The second article in the series speaks about the eye contact. You have probably heard before, that 'the eyes are the window of the soul'. I do not believe in souls, but that doesn't believe that I do not believe into eye contact. And I do. Extremely actually.
Well lets see why. One of the most important things again is, that people hear, what we have to tell them, and that they believe us that.
Well, if you have been a small child (and I presume you have), probably not only once, you heard from your parents "Look me in the eyes and tell me…". Obviously we believe, that if people look us in the essay , they are more sincere to us than if they don't. And you should really give your audience a feeling, that you are as sincere as possible. Of course you should be, you shouldn't lie to your audience, and because you don't, make it obvious to them.
The next thing that you are going to achieve if you maintain good eye contact is, that everyone in the audience will feel personally involved into your speech. You can achieve that with looking everyone in the eyes. If you go from one person to the other and tell them a sentence or two, they will feel, if only for a second, that they are important to you and that you are telling all that stuff only for them. This way they will pay more attention to your speech and the chance that their brain wanders off is smaller.
But if it does, you can get them back to listen to you with the eye contact. If you have someone in the audience, that is disturbing your speech/lecture, you can use the eye contact, to make him/her to shut up or even to listen to what you are saying. You just need to stare into the person for a while. The person will feel, that you are looking at her and he will feel bad about disturbing, and maybe at least try to be less disturbing. Hopefully. Of course this little trick does not work always, but it works most of the time.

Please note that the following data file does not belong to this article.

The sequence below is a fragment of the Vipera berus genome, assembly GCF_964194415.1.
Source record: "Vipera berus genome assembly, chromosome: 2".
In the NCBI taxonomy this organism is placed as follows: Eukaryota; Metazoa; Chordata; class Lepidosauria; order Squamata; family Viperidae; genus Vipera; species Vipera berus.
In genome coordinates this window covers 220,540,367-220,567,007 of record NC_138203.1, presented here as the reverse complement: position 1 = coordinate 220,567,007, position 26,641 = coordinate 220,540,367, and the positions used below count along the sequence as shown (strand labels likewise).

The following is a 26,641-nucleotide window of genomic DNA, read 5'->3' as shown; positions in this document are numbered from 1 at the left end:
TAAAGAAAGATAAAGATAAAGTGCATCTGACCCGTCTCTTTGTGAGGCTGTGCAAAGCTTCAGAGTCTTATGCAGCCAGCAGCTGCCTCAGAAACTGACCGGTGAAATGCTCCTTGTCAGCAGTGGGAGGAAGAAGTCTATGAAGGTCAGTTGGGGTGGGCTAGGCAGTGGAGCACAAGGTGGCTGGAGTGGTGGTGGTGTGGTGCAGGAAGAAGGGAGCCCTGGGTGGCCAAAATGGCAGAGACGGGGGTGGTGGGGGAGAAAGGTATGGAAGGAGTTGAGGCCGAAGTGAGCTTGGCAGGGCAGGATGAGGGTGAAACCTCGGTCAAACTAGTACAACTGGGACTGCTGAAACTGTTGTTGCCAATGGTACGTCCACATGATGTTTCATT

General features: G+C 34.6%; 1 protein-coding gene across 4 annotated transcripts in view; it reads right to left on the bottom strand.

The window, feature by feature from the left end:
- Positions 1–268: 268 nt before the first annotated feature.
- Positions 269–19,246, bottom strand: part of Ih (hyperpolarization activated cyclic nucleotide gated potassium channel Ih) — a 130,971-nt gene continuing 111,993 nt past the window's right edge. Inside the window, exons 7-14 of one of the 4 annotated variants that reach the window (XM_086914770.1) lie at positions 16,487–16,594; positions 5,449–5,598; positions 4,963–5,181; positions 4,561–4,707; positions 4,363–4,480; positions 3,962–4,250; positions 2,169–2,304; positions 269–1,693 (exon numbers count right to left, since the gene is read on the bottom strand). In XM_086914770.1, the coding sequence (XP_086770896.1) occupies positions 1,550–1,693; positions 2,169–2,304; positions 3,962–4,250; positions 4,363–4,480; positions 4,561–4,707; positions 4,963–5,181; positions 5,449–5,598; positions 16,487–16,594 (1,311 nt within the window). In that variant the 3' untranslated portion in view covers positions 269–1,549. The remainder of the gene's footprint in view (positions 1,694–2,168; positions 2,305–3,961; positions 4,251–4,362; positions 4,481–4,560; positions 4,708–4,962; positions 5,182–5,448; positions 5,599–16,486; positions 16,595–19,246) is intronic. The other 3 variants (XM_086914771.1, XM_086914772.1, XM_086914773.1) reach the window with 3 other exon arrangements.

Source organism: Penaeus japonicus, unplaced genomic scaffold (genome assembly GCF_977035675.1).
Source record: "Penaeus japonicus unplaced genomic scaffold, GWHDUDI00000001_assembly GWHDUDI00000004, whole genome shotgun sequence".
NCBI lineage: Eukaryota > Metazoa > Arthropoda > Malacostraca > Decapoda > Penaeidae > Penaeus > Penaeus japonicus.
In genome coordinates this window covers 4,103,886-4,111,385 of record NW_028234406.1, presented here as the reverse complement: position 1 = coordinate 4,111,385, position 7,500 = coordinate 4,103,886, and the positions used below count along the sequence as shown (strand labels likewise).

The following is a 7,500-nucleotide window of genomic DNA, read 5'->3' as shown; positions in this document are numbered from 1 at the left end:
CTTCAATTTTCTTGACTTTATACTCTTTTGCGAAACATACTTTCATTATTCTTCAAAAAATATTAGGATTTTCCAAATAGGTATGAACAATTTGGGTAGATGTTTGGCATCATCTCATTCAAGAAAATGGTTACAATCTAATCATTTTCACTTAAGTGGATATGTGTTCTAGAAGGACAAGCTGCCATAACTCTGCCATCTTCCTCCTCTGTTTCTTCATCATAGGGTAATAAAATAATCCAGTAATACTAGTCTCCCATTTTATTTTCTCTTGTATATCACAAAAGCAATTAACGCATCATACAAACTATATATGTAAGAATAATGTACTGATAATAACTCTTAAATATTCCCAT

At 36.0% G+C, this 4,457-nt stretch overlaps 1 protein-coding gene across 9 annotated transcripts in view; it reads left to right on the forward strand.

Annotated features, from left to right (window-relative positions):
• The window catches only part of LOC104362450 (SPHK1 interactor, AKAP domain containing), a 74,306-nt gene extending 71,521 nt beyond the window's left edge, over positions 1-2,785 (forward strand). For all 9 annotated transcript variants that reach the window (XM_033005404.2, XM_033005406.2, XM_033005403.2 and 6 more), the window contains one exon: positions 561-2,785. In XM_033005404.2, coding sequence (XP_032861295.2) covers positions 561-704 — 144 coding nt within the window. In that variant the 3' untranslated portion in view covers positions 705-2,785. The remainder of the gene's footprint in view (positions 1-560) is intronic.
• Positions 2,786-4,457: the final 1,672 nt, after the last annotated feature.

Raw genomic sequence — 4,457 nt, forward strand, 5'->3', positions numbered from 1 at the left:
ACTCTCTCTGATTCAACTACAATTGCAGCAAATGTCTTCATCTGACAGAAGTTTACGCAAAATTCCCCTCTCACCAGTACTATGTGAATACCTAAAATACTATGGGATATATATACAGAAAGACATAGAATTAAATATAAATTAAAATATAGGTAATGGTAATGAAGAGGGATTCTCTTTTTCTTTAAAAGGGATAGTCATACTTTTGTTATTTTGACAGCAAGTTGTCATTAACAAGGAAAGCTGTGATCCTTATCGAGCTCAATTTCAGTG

At the end I need to answer a question, what is a 'good eye contact'. Well, while you speak, you should not look into the wall behind the class, or to the floor in front of you. If you are nervous and not really sure what you should speak about this can happen to you, but you need to control that. A lot of people look outside thought a window while they speak. Don't do that, because you give a 'I don't care about what I'm saying' attitude. What you should be doing is slowly wander from one person to the other in the audience. As I previously mentioned, tell a sentence or two to each person in the room, and move on. If your audience is too big and you are not able to do that, don't worry, all you need to do is sort of scan through the audience, and every person will fill as if you are looking straight at them, even if you are looking a group of 4, 5 at once.
So to sum up. Look at the people while you speak and they will listen to you instead of doing other things and they will believe you more.